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The Crisis of Classical Music 12

img  Tobias

After I’ve finished a new review, I usually send a short mail to the respective distributor, the artist and the record label, just to let them know about it. This is, for one, a question of correctness, as it is only fair that if I receive a CD for free, my part of the bargain is to show all parties involved what happened with it and in which way I am presenting their music on our site. Secondly, though, it is also a means of communication, a way of getting in touch with the people behind the music and of establishing a collaborative relationship that will benefit everyone. Sadly enough, though, it is right here that the process stops. For even though I almost always receive a mail back from the musicians and regularly from the distributors as well, the labels are mostly remaining silent. This, to me, is a significant sign in a world where most instrumentalists still seem to believe it is the pinacle of their career to be signed by a record company.

Let’s start with some examples. About two months ago, I ordered a wonderful album by a Belgium vocal ensemble directly from the artist. I not only enjoyed listening to it, but also thought it to be an amazing project, which brillantly crossed the divide between the past and the present. I published the “CD feature” and sent a mail to the label, but never got anything back. Now if this had happened two years ago, I might have left it at that. But I was a bit surprised and curious – after all, it had been this very label that had been (rightly!) praised for its excusite and genuinely “modern” designs and their apparent will to do things in a different way. Surely, they must simply have forgotten to reply! So I penned two more mails, including the fact that I was doing an interview with the leader of the ensemble, in which I intended to include their name as well. Nothing happened.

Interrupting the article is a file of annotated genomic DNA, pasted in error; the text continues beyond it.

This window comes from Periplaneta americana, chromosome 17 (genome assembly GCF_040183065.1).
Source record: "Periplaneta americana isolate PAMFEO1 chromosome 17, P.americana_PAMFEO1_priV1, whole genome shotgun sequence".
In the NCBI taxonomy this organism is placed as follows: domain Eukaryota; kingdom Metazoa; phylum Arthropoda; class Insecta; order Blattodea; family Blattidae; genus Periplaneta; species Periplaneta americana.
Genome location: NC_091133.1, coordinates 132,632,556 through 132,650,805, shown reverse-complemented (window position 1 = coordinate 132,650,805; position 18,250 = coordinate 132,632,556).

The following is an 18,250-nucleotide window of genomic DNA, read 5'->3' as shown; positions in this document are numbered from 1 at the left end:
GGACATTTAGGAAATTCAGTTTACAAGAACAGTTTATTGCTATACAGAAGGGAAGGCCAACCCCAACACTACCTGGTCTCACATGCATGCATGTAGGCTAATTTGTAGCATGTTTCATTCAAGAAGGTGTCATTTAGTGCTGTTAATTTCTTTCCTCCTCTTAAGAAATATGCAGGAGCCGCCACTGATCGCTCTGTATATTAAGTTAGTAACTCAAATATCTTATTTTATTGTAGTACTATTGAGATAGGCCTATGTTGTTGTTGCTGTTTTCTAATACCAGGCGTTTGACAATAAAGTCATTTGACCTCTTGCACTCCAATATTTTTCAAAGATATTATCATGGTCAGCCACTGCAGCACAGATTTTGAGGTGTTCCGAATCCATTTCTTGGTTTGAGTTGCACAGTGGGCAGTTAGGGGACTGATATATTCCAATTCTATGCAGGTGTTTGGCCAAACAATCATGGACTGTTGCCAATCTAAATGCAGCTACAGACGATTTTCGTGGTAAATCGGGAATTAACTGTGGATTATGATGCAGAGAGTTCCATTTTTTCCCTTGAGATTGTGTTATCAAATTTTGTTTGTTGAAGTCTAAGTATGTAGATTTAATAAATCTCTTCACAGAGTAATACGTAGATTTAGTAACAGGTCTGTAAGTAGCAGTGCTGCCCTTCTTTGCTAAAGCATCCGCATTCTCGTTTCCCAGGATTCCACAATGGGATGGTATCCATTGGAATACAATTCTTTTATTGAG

The second example is of a German record label specialising in Organ music. Their catalogue is extensive considering their niche approach and they have a fascinating mix between the typical Baroque and Classical pieces and new music with a meditative touch. I felt our readers might be interested in that and wrote them a mail, offering them to do an interview, which I would use for an extensive article on them. I never heard from them.

Or how about the story of a big Dutch publisher , supposedly with an excellent distribution network and a simple, but deadly effective marketing strategy – selling great recodings from the past at the cheapest possible rate. On their website, they have a refined system of guiding you to the right contact person. For about a year now, I am regularly forwarding them mails, asking them for promos of their releases, so I can present them both in the mag section and in our podcast. And I intend to continue this process, until my contact person gets back to me.

And then there’s a French competitor, which has quickly risen from a no-name to one of the most respected and succesful brands. In fact, they are one of the few true success stories the genre has to offer at the moment and they have managed this despite them specialising in unknown mediaevil repertoire.I was intrigued by their dedication and devoted a lengthy feature to them. I contacted them by sending them the link and by asking them, if they wouldn’t like to co-operate more intensively. After re-sending the mail a couple of times, I finally gave up.